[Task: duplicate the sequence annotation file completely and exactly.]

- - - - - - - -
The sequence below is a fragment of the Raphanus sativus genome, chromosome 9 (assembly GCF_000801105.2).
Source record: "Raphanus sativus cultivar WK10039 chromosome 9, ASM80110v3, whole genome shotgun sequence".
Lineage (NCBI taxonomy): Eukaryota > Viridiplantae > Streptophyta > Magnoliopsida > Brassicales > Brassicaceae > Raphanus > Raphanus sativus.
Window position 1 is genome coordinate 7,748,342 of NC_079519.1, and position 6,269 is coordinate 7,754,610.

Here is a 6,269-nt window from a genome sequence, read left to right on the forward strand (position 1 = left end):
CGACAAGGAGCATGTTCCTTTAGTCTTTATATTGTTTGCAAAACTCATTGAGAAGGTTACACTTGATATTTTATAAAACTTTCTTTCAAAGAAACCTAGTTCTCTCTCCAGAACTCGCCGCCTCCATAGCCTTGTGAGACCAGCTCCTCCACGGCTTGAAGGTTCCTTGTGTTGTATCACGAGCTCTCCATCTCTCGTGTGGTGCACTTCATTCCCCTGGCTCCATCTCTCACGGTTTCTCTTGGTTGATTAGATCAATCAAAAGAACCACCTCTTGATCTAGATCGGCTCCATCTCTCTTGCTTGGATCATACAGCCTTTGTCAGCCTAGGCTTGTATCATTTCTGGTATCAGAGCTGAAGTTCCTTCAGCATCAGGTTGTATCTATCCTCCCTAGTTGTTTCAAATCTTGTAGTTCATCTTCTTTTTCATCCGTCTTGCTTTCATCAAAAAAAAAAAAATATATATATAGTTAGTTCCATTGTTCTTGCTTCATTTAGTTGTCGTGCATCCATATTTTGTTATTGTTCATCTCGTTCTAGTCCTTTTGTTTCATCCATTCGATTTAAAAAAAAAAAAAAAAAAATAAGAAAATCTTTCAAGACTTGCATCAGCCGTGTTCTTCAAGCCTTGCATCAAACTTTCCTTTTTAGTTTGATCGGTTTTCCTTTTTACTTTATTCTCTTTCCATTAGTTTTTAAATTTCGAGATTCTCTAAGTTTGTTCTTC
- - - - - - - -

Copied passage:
The sequence below is a fragment of the Raphanus sativus genome, chromosome 9 (assembly GCF_000801105.2).
Source record: "Raphanus sativus cultivar WK10039 chromosome 9, ASM80110v3, whole genome shotgun sequence".
Lineage (NCBI taxonomy): Eukaryota > Viridiplantae > Streptophyta > Magnoliopsida > Brassicales > Brassicaceae > Raphanus > Raphanus sativus.
Window position 1 is genome coordinate 7,748,342 of NC_079519.1, and position 6,269 is coordinate 7,754,610.

Here is a 6,269-nt window from a genome sequence, read left to right on the forward strand (position 1 = left end):
CGACAAGGAGCATGTTCCTTTAGTCTTTATATTGTTTGCAAAACTCATTGAGAAGGTTACACTTGATATTTTATAAAACTTTCTTTCAAAGAAACCTAGTTCTCTCTCCAGAACTCGCCGCCTCCATAGCCTTGTGAGACCAGCTCCTCCACGGCTTGAAGGTTCCTTGTGTTGTATCACGAGCTCTCCATCTCTCGTGTGGTGCACTTCATTCCCCTGGCTCCATCTCTCACGGTTTCTCTTGGTTGATTAGATCAATCAAAAGAACCACCTCTTGATCTAGATCGGCTCCATCTCTCTTGCTTGGATCATACAGCCTTTGTCAGCCTAGGCTTGTATCATTTCTGGTATCAGAGCTGAAGTTCCTTCAGCATCAGGTTGTATCTATCCTCCCTAGTTGTTTCAAATCTTGTAGTTCATCTTCTTTTTCATCCGTCTTGCTTTCATCAAAAAAAAAAAAATATATATATAGTTAGTTCCATTGTTCTTGCTTCATTTAGTTGTCGTGCATCCATATTTTGTTATTGTTCATCTCGTTCTAGTCCTTTTGTTTCATCCATTCGATTTAAAAAAAAAAAAAAAAAAATAAGAAAATCTTTCAAGACTTGCATCAGCCGTGTTCTTCAAGCCTTGCATCAAACTTTCCTTTTTAGTTTGATCGGTTTTCCTTTTTACTTTATTCTCTTTCCATTAGTTTTTAAATTTCGAGATTCTCTAAGTTTGTTCTTC